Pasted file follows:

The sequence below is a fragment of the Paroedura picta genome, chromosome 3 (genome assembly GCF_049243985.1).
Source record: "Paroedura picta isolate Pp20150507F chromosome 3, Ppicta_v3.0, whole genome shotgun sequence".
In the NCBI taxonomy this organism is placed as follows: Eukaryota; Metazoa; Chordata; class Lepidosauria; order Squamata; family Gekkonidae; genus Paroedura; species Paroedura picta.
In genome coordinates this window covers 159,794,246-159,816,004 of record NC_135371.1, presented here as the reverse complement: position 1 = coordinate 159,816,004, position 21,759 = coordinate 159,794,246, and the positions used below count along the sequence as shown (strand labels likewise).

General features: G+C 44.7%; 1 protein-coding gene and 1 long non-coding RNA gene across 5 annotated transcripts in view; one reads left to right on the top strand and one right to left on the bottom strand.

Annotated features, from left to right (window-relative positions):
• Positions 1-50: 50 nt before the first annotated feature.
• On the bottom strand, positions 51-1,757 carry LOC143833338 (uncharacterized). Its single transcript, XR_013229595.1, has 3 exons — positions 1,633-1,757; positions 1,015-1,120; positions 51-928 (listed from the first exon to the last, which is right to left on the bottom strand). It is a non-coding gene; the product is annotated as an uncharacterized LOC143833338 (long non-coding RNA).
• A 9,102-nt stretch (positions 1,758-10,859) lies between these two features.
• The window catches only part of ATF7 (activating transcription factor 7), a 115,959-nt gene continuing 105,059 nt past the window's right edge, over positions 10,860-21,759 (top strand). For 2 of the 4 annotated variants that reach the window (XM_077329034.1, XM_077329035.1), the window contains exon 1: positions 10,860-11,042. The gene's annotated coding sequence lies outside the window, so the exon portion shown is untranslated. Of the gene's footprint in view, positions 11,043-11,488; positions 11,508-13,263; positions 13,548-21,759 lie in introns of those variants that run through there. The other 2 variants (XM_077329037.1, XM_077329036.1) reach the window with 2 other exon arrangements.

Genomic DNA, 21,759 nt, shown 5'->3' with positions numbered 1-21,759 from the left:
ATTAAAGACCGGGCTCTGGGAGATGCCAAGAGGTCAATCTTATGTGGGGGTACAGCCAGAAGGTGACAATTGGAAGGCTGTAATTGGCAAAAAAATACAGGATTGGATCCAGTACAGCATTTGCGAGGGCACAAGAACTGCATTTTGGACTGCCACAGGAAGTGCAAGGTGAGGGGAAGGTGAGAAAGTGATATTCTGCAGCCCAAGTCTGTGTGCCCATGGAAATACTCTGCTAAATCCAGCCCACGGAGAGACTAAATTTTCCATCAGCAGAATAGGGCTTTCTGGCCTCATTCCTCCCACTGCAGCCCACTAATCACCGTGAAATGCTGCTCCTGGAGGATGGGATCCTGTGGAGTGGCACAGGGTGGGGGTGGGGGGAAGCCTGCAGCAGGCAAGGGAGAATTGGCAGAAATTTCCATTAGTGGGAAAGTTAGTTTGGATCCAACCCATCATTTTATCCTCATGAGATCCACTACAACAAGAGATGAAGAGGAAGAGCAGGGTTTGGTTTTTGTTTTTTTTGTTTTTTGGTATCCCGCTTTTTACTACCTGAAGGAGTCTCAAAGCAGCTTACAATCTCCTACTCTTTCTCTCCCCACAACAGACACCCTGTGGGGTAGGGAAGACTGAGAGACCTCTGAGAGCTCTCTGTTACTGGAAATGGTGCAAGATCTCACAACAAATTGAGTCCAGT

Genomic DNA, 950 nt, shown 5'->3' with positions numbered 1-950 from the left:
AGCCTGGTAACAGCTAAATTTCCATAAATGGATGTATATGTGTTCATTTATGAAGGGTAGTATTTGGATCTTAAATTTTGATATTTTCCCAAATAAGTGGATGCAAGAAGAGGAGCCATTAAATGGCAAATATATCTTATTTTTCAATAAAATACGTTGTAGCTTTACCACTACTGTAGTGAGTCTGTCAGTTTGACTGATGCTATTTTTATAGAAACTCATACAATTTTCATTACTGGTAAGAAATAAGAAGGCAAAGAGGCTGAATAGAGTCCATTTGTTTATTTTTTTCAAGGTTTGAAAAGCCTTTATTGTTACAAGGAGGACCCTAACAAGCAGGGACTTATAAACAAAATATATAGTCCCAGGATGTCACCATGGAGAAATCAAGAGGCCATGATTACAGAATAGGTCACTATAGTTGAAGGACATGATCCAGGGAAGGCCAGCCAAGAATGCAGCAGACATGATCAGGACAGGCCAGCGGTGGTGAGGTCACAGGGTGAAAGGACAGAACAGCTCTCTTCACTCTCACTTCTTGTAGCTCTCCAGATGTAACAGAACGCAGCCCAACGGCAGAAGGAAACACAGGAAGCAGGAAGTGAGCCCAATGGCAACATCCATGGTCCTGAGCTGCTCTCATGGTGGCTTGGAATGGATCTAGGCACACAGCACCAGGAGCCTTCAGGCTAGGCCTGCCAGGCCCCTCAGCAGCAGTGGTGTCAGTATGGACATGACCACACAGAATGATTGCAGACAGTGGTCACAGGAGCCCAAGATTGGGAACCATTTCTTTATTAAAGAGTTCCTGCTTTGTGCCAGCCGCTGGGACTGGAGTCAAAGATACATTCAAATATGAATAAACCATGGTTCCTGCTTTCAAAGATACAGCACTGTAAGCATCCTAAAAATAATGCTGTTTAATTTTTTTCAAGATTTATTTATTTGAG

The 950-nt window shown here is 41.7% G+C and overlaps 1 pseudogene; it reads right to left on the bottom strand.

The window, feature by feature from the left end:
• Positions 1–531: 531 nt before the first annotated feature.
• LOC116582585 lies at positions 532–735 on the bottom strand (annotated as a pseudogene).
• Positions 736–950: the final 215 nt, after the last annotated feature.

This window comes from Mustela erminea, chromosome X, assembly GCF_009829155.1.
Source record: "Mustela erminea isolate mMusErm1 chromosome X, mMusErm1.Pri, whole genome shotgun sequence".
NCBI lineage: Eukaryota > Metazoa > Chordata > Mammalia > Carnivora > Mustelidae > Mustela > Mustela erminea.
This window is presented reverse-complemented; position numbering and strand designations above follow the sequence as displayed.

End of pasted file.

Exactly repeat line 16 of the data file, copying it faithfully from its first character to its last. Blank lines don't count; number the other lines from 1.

The window, feature by feature from the left end: